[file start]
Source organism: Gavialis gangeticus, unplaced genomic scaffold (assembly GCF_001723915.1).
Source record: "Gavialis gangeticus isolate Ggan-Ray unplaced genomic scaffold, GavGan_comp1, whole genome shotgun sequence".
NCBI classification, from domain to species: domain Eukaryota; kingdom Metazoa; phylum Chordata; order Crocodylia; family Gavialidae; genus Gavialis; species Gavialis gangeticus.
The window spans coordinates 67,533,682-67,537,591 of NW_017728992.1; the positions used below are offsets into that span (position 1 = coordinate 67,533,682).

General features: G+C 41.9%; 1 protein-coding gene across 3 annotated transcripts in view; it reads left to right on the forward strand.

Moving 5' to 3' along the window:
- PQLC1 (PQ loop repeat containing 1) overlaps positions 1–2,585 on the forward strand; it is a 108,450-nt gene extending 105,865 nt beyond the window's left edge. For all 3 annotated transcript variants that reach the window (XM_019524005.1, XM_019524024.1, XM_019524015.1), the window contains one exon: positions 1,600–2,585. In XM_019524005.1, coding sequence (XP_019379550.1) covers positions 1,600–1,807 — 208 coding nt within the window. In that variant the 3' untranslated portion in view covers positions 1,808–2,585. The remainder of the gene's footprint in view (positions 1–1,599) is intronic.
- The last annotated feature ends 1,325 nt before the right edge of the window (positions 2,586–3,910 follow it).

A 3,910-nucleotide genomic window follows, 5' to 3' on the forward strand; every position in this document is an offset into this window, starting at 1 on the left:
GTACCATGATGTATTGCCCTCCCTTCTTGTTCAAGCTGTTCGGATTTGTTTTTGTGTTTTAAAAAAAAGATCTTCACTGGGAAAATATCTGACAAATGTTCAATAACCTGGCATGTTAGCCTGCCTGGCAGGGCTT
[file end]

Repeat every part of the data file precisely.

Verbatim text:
Source organism: Gavialis gangeticus, unplaced genomic scaffold (assembly GCF_001723915.1).
Source record: "Gavialis gangeticus isolate Ggan-Ray unplaced genomic scaffold, GavGan_comp1, whole genome shotgun sequence".
NCBI classification, from domain to species: domain Eukaryota; kingdom Metazoa; phylum Chordata; order Crocodylia; family Gavialidae; genus Gavialis; species Gavialis gangeticus.
The window spans coordinates 67,533,682-67,537,591 of NW_017728992.1; the positions used below are offsets into that span (position 1 = coordinate 67,533,682).

General features: G+C 41.9%; 1 protein-coding gene across 3 annotated transcripts in view; it reads left to right on the forward strand.

Moving 5' to 3' along the window:
- PQLC1 (PQ loop repeat containing 1) overlaps positions 1–2,585 on the forward strand; it is a 108,450-nt gene extending 105,865 nt beyond the window's left edge. For all 3 annotated transcript variants that reach the window (XM_019524005.1, XM_019524024.1, XM_019524015.1), the window contains one exon: positions 1,600–2,585. In XM_019524005.1, coding sequence (XP_019379550.1) covers positions 1,600–1,807 — 208 coding nt within the window. In that variant the 3' untranslated portion in view covers positions 1,808–2,585. The remainder of the gene's footprint in view (positions 1–1,599) is intronic.
- The last annotated feature ends 1,325 nt before the right edge of the window (positions 2,586–3,910 follow it).

A 3,910-nucleotide genomic window follows, 5' to 3' on the forward strand; every position in this document is an offset into this window, starting at 1 on the left:
GTACCATGATGTATTGCCCTCCCTTCTTGTTCAAGCTGTTCGGATTTGTTTTTGTGTTTTAAAAAAAAGATCTTCACTGGGAAAATATCTGACAAATGTTCAATAACCTGGCATGTTAGCCTGCCTGGCAGGGCTT